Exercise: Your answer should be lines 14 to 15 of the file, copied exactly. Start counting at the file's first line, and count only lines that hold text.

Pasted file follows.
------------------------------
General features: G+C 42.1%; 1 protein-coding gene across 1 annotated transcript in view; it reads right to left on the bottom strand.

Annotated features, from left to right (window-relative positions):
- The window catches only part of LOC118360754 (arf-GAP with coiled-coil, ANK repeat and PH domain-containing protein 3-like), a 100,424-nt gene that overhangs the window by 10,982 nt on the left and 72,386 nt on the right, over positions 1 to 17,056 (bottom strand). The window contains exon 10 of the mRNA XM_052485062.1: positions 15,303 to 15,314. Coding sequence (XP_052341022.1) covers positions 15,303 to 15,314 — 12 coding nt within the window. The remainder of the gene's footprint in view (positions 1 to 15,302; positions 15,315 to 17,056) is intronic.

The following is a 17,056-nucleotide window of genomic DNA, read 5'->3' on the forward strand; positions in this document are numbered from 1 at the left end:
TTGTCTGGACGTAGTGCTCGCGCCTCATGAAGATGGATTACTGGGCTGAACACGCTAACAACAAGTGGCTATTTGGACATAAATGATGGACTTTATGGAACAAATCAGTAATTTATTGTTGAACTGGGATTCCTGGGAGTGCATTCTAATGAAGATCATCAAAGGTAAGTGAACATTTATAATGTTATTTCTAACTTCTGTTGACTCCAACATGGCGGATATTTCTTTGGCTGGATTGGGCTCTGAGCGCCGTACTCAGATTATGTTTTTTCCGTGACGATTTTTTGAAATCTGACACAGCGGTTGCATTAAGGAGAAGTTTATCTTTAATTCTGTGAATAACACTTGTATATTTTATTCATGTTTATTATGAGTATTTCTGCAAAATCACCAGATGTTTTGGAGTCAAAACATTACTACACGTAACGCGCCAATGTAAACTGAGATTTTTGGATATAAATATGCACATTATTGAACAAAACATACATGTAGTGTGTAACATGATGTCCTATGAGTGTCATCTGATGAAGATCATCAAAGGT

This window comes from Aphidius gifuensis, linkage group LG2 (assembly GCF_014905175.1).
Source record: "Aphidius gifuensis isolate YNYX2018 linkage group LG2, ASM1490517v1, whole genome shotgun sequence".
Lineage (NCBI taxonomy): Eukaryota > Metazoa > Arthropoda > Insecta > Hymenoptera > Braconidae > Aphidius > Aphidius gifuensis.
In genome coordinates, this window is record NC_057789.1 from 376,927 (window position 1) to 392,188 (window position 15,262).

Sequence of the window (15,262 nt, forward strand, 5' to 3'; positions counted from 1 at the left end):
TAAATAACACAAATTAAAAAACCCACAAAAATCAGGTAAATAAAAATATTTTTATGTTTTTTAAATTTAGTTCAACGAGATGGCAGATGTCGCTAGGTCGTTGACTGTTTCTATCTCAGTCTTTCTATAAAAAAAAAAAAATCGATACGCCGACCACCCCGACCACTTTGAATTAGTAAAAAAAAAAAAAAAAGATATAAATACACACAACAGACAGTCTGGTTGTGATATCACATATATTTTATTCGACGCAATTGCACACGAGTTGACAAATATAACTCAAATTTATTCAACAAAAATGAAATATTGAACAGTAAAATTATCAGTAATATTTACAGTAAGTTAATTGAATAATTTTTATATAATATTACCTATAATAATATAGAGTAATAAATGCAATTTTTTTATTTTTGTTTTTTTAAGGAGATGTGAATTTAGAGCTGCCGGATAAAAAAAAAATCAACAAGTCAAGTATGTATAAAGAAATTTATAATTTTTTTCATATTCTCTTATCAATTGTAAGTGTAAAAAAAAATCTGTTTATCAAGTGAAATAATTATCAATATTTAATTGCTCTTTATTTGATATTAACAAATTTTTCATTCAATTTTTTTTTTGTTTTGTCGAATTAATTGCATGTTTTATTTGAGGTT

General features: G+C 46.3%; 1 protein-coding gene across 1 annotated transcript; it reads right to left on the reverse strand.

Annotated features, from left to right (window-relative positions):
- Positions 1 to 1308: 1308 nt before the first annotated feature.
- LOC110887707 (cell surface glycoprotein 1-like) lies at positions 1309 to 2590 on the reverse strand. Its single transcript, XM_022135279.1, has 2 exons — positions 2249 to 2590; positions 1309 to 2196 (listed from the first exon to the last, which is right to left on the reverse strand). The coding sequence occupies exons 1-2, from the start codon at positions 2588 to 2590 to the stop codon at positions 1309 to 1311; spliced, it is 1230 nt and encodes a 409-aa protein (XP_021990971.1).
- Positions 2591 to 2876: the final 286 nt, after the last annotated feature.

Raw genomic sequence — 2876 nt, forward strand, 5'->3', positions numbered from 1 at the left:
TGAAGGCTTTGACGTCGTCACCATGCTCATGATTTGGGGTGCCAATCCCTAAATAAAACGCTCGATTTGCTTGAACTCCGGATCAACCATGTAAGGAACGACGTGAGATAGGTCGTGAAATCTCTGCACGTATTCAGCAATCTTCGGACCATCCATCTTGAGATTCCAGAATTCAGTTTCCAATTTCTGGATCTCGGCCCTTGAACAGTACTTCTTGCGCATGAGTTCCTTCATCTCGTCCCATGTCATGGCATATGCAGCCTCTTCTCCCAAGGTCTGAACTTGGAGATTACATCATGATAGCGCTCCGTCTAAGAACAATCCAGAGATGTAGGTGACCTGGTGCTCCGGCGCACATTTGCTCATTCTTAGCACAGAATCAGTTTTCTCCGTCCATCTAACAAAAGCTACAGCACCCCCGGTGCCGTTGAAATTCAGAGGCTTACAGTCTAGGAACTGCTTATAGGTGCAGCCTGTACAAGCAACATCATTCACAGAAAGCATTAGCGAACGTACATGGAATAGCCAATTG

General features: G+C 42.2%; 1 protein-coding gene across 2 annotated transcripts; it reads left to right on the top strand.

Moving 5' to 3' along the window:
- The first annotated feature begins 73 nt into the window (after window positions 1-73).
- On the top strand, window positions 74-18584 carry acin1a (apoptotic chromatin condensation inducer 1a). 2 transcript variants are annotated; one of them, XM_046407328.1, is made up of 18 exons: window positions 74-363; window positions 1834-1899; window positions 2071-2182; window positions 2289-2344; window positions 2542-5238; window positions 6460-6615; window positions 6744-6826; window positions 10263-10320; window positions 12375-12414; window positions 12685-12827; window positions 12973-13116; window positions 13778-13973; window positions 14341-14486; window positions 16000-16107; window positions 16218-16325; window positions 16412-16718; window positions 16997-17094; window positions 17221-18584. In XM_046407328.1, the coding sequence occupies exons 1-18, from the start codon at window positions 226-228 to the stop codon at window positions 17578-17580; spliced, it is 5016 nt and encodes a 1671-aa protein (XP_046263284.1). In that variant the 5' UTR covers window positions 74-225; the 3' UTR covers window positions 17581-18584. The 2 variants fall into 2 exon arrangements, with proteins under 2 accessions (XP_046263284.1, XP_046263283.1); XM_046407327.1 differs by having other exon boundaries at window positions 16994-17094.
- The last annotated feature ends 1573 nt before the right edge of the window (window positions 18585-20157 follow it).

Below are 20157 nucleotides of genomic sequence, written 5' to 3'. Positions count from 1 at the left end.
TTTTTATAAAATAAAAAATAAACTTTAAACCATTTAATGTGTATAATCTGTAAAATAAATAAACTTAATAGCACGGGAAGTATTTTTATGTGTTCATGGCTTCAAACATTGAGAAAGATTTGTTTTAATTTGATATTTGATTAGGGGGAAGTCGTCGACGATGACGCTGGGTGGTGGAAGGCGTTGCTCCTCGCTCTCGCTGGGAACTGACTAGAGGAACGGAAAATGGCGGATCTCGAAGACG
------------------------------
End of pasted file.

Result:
- Positions 1 to 1308: 1308 nt before the first annotated feature.
- LOC110887707 (cell surface glycoprotein 1-like) lies at positions 1309 to 2590 on the reverse strand. Its single transcript, XM_022135279.1, has 2 exons — positions 2249 to 2590; positions 1309 to 2196 (listed from the first exon to the last, which is right to left on the reverse strand). The coding sequence occupies exons 1-2, from the start codon at positions 2588 to 2590 to the stop codon at positions 1309 to 1311; spliced, it is 1230 nt and encodes a 409-aa protein (XP_021990971.1).